Of course we’re unable to say yes to every funding request that comes our way, but what is part of our culture and what we can do is let someone know our response right away – especially if it’s no.

As a result, my approach is to respond right back to the ambitious entrepreneur or passionate non-profit leader and let them know their request does not fit within our current focus or priority and if we can, direct them to other potential investors and funders.

Almost invariably, we get the response back, ‘thank you for telling me no, we appreciate you letting us know where we stand’. Showing someone the courtesy of a timely and definitive answer, even if it’s a no, gives them the ability to move on to other prospects without spending further time and psychological energy wondering when and if you’ll give them an specific answer.

If someone feels like their request has been listened to and thoughtfully considered, then telling them no can be the most helpful contribution you can make.

This same concept applies to interpersonal relationships, by the way. Sometimes the hardest and most difficult thing we have to do is tell someone no, we’re not interested, or, no, I’m not able to help you with that. As hard as that is, you do yourself and the other person a tremendous service to be clear and unequivocal in your viewpoint.

I’m speaking of respectful and responsible behavior, and the perception thereof. As fellow missionaries for social justice, our effectiveness is directly in proportion to our honesty, candor, trustworthiness and personal accountability.

Third and lastly, you’ve all undoubtedly faced difficult personal and academic challenges along the path that brought you to this point. Some of those challenges you’ve conquered and learned from, and some of them left you with a feeling a frustration and despair.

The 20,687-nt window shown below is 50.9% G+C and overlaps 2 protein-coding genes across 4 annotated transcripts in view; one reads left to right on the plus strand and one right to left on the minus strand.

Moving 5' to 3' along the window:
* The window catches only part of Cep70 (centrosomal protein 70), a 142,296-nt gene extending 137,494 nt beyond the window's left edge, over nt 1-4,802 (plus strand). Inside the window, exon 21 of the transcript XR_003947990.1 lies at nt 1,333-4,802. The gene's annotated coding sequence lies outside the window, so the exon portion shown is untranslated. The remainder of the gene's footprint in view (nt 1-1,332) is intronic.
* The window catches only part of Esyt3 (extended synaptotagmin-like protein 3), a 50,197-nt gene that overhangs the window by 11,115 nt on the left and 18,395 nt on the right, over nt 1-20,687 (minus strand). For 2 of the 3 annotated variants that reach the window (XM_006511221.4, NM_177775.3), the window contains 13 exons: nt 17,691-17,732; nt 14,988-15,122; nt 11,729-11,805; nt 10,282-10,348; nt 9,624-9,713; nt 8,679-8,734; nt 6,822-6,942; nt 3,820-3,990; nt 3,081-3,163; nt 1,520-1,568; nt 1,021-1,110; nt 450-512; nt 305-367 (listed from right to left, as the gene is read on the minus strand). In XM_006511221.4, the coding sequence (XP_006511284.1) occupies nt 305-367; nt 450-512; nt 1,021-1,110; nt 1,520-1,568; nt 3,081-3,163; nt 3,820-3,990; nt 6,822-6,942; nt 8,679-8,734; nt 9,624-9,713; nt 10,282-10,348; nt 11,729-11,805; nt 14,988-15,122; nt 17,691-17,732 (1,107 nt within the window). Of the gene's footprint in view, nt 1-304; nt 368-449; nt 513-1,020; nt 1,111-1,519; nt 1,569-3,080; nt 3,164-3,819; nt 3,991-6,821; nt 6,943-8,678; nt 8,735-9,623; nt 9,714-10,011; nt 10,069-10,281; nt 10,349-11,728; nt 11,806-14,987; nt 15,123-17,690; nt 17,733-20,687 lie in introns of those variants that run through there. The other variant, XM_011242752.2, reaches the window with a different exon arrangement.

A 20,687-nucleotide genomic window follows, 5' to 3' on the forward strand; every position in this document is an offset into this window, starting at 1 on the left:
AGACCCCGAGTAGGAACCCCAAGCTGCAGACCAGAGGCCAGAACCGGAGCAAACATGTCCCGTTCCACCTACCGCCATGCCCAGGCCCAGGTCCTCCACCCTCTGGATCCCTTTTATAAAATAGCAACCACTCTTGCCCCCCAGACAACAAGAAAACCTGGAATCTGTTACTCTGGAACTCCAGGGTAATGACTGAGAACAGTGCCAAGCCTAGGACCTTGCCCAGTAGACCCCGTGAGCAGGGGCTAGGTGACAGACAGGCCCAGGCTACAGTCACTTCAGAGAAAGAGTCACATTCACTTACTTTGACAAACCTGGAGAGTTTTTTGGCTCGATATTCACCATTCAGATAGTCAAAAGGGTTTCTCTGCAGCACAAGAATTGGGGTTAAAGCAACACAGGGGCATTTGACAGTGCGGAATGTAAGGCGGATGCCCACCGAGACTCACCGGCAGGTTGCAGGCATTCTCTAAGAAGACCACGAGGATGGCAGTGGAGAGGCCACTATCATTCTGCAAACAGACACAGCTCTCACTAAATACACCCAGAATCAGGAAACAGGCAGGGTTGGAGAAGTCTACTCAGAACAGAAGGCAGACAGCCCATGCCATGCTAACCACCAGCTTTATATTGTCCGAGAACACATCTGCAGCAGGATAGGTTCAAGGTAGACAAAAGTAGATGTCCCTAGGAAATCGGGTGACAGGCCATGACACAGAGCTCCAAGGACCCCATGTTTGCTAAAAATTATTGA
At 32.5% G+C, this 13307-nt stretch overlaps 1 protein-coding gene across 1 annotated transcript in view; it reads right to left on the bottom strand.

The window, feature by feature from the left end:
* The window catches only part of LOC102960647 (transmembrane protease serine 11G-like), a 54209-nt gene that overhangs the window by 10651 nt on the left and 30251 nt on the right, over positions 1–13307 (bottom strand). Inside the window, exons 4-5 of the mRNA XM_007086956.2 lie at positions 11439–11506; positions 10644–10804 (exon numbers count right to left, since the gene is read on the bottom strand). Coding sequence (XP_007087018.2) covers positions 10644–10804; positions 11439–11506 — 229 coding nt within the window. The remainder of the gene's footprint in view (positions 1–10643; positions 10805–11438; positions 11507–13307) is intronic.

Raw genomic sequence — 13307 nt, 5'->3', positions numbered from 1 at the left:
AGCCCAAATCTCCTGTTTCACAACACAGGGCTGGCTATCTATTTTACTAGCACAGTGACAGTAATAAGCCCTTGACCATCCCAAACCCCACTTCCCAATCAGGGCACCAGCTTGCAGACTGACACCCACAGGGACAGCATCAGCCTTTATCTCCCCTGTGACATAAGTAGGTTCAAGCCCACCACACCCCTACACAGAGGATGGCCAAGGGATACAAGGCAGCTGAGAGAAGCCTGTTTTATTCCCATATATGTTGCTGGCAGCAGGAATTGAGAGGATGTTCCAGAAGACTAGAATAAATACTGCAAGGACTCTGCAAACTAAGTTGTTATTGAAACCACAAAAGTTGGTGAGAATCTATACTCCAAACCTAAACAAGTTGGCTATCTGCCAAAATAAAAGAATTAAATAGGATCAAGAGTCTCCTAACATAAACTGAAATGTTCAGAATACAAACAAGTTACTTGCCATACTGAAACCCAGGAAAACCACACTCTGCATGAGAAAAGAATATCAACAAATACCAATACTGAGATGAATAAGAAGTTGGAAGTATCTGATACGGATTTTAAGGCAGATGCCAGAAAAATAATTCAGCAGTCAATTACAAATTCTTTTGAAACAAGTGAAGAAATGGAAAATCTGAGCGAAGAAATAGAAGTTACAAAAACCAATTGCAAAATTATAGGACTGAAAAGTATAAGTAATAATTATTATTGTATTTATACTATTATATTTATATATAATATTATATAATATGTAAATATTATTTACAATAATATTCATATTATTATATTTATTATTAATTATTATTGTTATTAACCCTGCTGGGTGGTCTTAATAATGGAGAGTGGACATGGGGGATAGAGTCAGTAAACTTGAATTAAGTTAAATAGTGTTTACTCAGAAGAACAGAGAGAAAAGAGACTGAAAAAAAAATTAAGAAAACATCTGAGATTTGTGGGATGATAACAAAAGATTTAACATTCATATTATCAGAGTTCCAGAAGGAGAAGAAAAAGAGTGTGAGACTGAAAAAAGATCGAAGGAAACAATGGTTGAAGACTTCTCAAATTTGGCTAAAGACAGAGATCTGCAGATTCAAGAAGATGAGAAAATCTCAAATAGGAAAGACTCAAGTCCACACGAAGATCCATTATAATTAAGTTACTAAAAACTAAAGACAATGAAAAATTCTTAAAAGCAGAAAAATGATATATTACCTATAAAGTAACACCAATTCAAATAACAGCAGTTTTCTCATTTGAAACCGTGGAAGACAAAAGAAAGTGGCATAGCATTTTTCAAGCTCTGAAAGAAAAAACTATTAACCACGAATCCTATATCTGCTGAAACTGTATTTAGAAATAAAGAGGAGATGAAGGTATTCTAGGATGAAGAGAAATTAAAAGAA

The benefit a career in activism and philanthropy has taught me is the philosophy that there is no problem you can’t give your way out of. Put another way, commit to develop a problem solving lens that includes service to others.

What I mean by that is embodied in the legacy of President Ford, who led by embracing the spirit of public service and the pursuit of the common good. He truly gave of himself to others.

Not every problem has a solution but we can bring to the problems we face a true duty, commitment, and passion to look outside ourselves for a solution.

As Dr. Martin Luther King Jr. said’ “Life’s most persistent and urgent question is: What are you doing for others ?”

Graduates of The Ford School are taught the tools you need to apply rigorous scientific methods to the pressing social problems of our day and prepare you to answer the question posed by Dr. King.

As you tackle the inevitable challenges in your chosen field of endeavor, remember the three things that will help ensure your success; empower others through listening, develop a culture and personal philosophy of letting people know where you stand, and approach problems with a commitment to develop a solution through personal service to others and to society.

Now, more than ever, our great country needs your generation to lead us forward, to show us that lifting others up lifts us all, and to beat back the current culture of divisiveness and fear mongering.

I’m humbled and grateful for the opportunity to speak with you today, you have my sincerest wishes for future success, and very warm welcome to the wonderful network of alumni of our beloved University of Michigan.